- Researchers are testing several wireless internet technologies in remote areas of North Carolina.
- The new services are bringing broadband to places that traditional internet vendors rejected.
- The cost of Starlink — $499 up front plus $99 per month — could be too high for some families.
Former professional wrestler Reby Hardy and other people who live or have businesses in remote or rural parts of North Carolina have had a problem for years: Limited or no access to high-speed internet connections in a 21st-century society and business world that demands it.
That is starting to change.
New technologies in development promise to bring broadband speeds to remote and sparsely populated communities. Traditional internet service providers, such as cable and telecommunications companies, have long eschewed these potential customers due to the cost of extending their infrastructure to them.
Further, North Carolina law has prevented city and county governments from trying to fill the gap the private sector refused to address.
“If nothing else, the COVID pandemic has showed us that broadband is not merely a service. It should be viewed as infrastructure,” said Republican state Rep. John Szoka of Cumberland County. When the schools closed and shifted to remote learning online in spring 2020 because of the crisis, many children were left without any way to attend school, he said.
Szoka sees high-speed internet as much a societal necessity as public streets, electrical service, and water and sewer service. He has has long sought laws to foster internet access to underserved areas.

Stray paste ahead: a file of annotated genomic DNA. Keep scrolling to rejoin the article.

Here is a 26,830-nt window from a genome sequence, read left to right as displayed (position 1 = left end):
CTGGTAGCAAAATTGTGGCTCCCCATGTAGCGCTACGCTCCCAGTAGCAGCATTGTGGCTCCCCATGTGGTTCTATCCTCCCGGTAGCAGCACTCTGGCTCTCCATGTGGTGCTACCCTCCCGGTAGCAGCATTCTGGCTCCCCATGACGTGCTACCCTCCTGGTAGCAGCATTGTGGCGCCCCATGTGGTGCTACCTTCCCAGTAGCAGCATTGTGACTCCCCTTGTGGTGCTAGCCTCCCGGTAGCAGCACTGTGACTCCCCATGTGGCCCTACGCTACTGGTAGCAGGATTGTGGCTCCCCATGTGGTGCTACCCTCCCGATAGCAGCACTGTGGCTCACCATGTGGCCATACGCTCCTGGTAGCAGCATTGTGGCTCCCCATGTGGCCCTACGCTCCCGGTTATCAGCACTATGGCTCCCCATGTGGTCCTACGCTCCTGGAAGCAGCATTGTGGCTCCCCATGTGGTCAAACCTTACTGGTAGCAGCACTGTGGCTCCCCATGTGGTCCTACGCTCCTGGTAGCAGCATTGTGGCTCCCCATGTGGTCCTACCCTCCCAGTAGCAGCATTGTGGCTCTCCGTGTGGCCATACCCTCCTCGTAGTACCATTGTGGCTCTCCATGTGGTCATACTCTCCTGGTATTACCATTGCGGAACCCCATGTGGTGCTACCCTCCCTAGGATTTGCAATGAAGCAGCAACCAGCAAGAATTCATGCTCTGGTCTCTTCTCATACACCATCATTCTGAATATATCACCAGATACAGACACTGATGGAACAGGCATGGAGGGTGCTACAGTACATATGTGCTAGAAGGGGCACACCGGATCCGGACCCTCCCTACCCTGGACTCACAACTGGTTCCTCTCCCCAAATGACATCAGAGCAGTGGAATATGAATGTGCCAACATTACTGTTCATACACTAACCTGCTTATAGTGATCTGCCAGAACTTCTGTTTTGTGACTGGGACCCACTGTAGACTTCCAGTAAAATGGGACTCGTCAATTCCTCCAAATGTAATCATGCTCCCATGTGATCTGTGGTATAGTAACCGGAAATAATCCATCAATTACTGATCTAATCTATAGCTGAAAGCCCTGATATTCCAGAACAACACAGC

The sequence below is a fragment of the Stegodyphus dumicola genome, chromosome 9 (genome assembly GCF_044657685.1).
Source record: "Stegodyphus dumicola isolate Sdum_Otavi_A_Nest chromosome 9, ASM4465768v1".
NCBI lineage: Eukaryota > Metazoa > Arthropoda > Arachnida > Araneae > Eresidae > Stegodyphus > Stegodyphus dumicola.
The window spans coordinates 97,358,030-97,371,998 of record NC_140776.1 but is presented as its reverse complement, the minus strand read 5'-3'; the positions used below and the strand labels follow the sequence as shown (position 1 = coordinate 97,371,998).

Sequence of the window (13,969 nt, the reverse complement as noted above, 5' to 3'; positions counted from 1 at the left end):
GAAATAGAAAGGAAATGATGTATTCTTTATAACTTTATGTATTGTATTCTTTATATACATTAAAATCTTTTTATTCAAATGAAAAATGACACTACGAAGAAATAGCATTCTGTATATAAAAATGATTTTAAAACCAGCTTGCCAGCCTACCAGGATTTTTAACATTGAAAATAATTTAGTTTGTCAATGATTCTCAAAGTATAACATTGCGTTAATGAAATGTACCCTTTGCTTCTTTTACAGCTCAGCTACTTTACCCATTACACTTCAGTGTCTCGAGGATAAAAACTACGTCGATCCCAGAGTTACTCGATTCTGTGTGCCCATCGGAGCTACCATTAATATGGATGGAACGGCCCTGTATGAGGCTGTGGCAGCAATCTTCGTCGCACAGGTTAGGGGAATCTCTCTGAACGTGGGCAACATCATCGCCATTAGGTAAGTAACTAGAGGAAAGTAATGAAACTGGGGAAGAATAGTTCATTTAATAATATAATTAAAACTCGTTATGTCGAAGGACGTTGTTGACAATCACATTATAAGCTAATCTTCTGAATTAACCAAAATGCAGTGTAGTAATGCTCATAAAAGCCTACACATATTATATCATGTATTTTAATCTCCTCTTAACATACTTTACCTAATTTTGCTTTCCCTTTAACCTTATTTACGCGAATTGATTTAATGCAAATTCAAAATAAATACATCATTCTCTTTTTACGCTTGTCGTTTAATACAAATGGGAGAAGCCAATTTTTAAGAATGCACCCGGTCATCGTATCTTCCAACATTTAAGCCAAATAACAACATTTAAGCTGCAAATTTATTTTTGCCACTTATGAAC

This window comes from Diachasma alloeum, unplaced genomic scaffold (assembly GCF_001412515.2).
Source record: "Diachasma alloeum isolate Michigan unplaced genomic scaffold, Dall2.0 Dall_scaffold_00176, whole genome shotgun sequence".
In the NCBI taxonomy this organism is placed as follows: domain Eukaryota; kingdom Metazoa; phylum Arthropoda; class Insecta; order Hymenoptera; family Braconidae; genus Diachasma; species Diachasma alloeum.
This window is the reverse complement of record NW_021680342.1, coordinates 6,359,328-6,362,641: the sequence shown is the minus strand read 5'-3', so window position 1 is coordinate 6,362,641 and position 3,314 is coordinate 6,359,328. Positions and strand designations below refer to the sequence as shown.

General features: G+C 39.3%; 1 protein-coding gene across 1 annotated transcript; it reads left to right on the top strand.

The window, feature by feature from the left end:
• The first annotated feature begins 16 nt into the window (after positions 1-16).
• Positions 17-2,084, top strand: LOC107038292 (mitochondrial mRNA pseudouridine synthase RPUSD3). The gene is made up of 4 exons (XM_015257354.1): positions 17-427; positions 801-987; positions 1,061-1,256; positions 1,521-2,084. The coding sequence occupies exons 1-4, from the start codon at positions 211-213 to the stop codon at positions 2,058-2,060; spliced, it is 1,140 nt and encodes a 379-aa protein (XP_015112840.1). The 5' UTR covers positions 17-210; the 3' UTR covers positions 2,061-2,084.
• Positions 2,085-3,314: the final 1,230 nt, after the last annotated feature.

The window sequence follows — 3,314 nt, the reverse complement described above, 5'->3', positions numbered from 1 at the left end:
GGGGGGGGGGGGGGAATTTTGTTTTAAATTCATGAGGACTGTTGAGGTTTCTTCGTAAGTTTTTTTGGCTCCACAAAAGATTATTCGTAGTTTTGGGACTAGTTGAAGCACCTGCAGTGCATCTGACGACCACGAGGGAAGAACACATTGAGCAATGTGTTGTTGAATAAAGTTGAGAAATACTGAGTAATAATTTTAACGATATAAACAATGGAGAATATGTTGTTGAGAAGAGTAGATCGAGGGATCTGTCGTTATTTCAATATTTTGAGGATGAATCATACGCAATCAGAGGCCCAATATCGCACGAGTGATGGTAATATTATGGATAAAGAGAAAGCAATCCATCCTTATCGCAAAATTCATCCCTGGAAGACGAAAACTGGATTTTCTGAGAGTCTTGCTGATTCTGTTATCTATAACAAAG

The private sector is beginning to step in with new ideas.
Hardy signed up her family for Starlink, a new satellite-based broadband internet service that billionaire Elon Musk is putting into low Earth orbit with his SpaceX rocketry company. Online retail giant Amazon and another company called OneWeb are developing similar satellite-based internet services.
Meanwhile, The Friday Institute for Educational Innovation at N.C. State University is testing Starlink plus two new ground-based wireless technologies in remote parts of North Carolina. The project is focused on school children who need internet access to complete their homework assignments but whose families have been unable to get it.
Pro wrestling stars stream through Starlink
Reby Hardy said she and her husband, professional wrestler Matt Hardy, have long wanted high-speed internet at their home, which is in a rural area of Moore County. Until last month, the Hardys couldn’t get it.
“We tried at least twice a year to call every company,” Reby Hardy said. “We’ve tried bribes. We’ve tried offering more money. We’ve tried begging.”
The broadband providers told the Hardys they live too far away for the companies to run the wires to extend service to them, she said.
Reby Hardy needed a fast connection for her work in graphic design. She makes art for professional wrestlers’ promotional work and websites, she said, and she designs custom artwork for pinball machines. She also wanted faster internet to help her get resources as she home-schools their children.
Matt Hardy needed the speed so he could upload promotional videos for his wrestling, Reby Hardy said.